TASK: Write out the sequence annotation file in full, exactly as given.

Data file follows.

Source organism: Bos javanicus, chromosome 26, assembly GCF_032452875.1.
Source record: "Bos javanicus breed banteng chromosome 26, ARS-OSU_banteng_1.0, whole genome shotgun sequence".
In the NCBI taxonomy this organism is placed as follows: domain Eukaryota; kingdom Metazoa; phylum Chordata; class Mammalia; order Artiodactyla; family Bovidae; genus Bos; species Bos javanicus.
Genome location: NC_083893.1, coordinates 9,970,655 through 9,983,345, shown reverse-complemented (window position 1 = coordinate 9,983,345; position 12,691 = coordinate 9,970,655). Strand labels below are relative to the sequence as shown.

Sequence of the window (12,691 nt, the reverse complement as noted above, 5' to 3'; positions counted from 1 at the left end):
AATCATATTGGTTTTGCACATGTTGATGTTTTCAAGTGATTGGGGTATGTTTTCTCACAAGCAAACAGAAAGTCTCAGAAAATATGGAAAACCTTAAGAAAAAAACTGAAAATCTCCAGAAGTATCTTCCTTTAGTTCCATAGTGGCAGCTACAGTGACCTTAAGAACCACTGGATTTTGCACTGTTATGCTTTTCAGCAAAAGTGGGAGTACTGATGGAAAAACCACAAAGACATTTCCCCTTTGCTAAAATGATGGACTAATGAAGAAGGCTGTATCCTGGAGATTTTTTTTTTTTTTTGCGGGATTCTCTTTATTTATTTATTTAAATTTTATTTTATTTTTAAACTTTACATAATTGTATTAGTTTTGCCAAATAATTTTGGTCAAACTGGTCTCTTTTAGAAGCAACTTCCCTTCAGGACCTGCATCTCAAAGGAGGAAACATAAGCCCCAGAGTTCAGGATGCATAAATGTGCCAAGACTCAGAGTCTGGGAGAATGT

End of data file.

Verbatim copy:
Source organism: Bos javanicus, chromosome 26, assembly GCF_032452875.1.
Source record: "Bos javanicus breed banteng chromosome 26, ARS-OSU_banteng_1.0, whole genome shotgun sequence".
In the NCBI taxonomy this organism is placed as follows: domain Eukaryota; kingdom Metazoa; phylum Chordata; class Mammalia; order Artiodactyla; family Bovidae; genus Bos; species Bos javanicus.
Genome location: NC_083893.1, coordinates 9,970,655 through 9,983,345, shown reverse-complemented (window position 1 = coordinate 9,983,345; position 12,691 = coordinate 9,970,655). Strand labels below are relative to the sequence as shown.

Sequence of the window (12,691 nt, the reverse complement as noted above, 5' to 3'; positions counted from 1 at the left end):
AATCATATTGGTTTTGCACATGTTGATGTTTTCAAGTGATTGGGGTATGTTTTCTCACAAGCAAACAGAAAGTCTCAGAAAATATGGAAAACCTTAAGAAAAAAACTGAAAATCTCCAGAAGTATCTTCCTTTAGTTCCATAGTGGCAGCTACAGTGACCTTAAGAACCACTGGATTTTGCACTGTTATGCTTTTCAGCAAAAGTGGGAGTACTGATGGAAAAACCACAAAGACATTTCCCCTTTGCTAAAATGATGGACTAATGAAGAAGGCTGTATCCTGGAGATTTTTTTTTTTTTTTGCGGGATTCTCTTTATTTATTTATTTAAATTTTATTTTATTTTTAAACTTTACATAATTGTATTAGTTTTGCCAAATAATTTTGGTCAAACTGGTCTCTTTTAGAAGCAACTTCCCTTCAGGACCTGCATCTCAAAGGAGGAAACATAAGCCCCAGAGTTCAGGATGCATAAATGTGCCAAGACTCAGAGTCTGGGAGAATGT